Looking for torque wrench like or hate


Royal Smart Person
Supporting Member
Thread starter
Feb 20, 2018
HUH, thought I had closed this thread out. Finally chose to go with 1/4 drive click break torque wrench. Got two, one a tekton and the other an comparable brand. Both have a least torque value of 25 in/lbs. Tested the two against each other and both broke free at exactly the same torque value. About the same time I sent my 1/2 Gray out for verifying and it came back as being completely in tolerance. Can't begin to recall when I bought it. My LS-6 manifold had a listed torque spec of 87 in/lb for its bolts.



Master Mechanic
Oct 27, 2017
I had to break down and buy 1/4" Torque Wrench a few years ago and went with the Tekton as well

In case others are shopping for Torque Wrenches:

I would say for the casual hobbyist the Tekton Torque wrenches are going to be one of your best bangs for the buck. Snap-On are (were? probably still are) incredibly good, I worked on a large legacy Aerospace program and we were using the Snap-On Dial indicator models from the 70s day in and day out. They went to the Metrology lab every year and always came back in spec. Today when we're buying tools for a new program, 99% likelihood Snap-On is not going to be procured; it's more likely that we'd purchase Proto because they can be procured through Grainger, MSC etc. and are accepted industry wide as being a quality tool at a more reasonable price than Snap-On that'll get the job done just as well. In the Aerospace industry a tool that comes back from Metrology and they deem it was out of Calibration could cost you $10s of thousands of dollars in paperwork, analysis etc. So we're still buying quality tools just not Snap-On. Today I believe Snap-On is still #1 in the tool business because they've marketed themselves so well and are a finance company first and a tool company 2nd, when you compare the quality of their tools to the competition the extra 20-100% cost is often not justified because you can buy an equally good tool for that much less. Lots of mechanics choose to buy Snap-On over Matco, MAC or Cornwell because they A) need the payment plan and B) the Tool truck comes by the shop every week and lets you swap out broken tools and the competition just doesn't come around often enough and making your living with your tools you can't afford to be without that broken tool for weeks.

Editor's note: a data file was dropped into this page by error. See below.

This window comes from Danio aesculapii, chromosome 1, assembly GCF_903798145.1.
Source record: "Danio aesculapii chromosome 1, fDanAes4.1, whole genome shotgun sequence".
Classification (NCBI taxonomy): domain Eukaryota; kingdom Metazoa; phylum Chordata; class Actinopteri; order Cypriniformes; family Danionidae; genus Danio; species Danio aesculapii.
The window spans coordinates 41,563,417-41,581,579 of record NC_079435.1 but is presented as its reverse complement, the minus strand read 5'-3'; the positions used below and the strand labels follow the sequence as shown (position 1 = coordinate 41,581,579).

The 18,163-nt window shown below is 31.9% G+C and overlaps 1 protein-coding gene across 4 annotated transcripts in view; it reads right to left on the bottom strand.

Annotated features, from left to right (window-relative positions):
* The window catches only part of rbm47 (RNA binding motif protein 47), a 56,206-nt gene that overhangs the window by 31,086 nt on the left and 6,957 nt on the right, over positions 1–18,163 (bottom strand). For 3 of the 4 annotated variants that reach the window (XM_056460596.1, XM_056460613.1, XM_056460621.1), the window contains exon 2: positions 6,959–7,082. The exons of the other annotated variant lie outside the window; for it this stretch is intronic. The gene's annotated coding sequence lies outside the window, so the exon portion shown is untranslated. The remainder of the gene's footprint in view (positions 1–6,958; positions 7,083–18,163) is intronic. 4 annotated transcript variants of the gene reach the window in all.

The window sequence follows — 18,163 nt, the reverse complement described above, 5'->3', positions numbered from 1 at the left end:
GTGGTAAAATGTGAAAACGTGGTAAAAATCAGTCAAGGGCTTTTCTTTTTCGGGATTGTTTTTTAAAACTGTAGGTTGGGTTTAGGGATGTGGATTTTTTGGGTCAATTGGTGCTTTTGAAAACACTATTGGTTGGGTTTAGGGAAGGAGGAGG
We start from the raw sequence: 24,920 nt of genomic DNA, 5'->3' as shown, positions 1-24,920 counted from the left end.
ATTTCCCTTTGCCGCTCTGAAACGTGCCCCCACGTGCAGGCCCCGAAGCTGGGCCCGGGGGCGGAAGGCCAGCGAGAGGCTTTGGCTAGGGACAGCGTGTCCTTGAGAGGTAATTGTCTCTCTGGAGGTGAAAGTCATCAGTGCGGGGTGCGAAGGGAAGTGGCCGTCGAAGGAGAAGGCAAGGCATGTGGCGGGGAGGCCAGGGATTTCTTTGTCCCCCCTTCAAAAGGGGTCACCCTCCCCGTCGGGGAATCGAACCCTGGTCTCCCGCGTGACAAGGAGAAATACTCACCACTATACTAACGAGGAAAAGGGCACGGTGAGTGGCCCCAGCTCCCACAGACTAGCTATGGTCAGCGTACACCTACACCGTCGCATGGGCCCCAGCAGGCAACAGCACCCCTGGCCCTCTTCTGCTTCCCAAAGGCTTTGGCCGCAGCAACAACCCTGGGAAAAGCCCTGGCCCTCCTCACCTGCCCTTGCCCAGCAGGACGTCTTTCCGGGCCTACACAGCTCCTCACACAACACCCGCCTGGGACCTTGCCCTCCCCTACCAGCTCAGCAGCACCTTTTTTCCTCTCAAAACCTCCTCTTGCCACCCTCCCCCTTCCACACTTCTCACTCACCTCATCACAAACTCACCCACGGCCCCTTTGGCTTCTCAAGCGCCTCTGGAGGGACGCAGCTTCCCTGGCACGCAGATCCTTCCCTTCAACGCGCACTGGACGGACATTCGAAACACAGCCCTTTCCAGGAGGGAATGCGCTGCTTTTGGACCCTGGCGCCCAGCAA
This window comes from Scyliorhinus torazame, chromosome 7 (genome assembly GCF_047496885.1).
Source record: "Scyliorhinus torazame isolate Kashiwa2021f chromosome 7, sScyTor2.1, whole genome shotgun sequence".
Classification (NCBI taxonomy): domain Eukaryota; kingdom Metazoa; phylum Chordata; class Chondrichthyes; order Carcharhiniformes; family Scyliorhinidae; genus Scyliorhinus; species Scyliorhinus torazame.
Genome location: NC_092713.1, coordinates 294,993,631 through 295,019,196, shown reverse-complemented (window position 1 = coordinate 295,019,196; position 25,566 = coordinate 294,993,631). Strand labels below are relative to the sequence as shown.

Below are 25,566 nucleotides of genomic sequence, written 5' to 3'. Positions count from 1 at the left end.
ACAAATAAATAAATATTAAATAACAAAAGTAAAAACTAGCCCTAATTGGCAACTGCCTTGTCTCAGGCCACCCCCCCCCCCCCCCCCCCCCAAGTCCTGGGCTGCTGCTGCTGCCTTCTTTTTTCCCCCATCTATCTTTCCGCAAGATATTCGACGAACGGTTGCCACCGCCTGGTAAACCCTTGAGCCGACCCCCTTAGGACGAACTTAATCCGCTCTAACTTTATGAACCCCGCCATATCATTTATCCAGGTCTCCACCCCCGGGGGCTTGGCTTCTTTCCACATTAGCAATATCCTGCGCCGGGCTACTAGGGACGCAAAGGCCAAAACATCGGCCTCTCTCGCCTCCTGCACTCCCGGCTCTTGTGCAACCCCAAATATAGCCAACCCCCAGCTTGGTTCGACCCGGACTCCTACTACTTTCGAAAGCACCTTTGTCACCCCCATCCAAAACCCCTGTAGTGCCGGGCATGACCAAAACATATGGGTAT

A Snap-On torque wrench will run you ~$380 for a 1/4" at the moment guaranteed to 3% accuracy but so is the 1/4" eTork over the same range 40-200 in/lbs (I have an eTork in 1/2" for torqueing Cylinder heads & Main Caps), and honestly there's very few hobbyists that will use the Snap-On enough to justify the expense. The Snap is good for 7500 cycles between calibration, will a $60 eTork do that? Heck No! but the average hobbyist probably wouldn't use their 1/4" torque wrench that much in 2 lifetimes.
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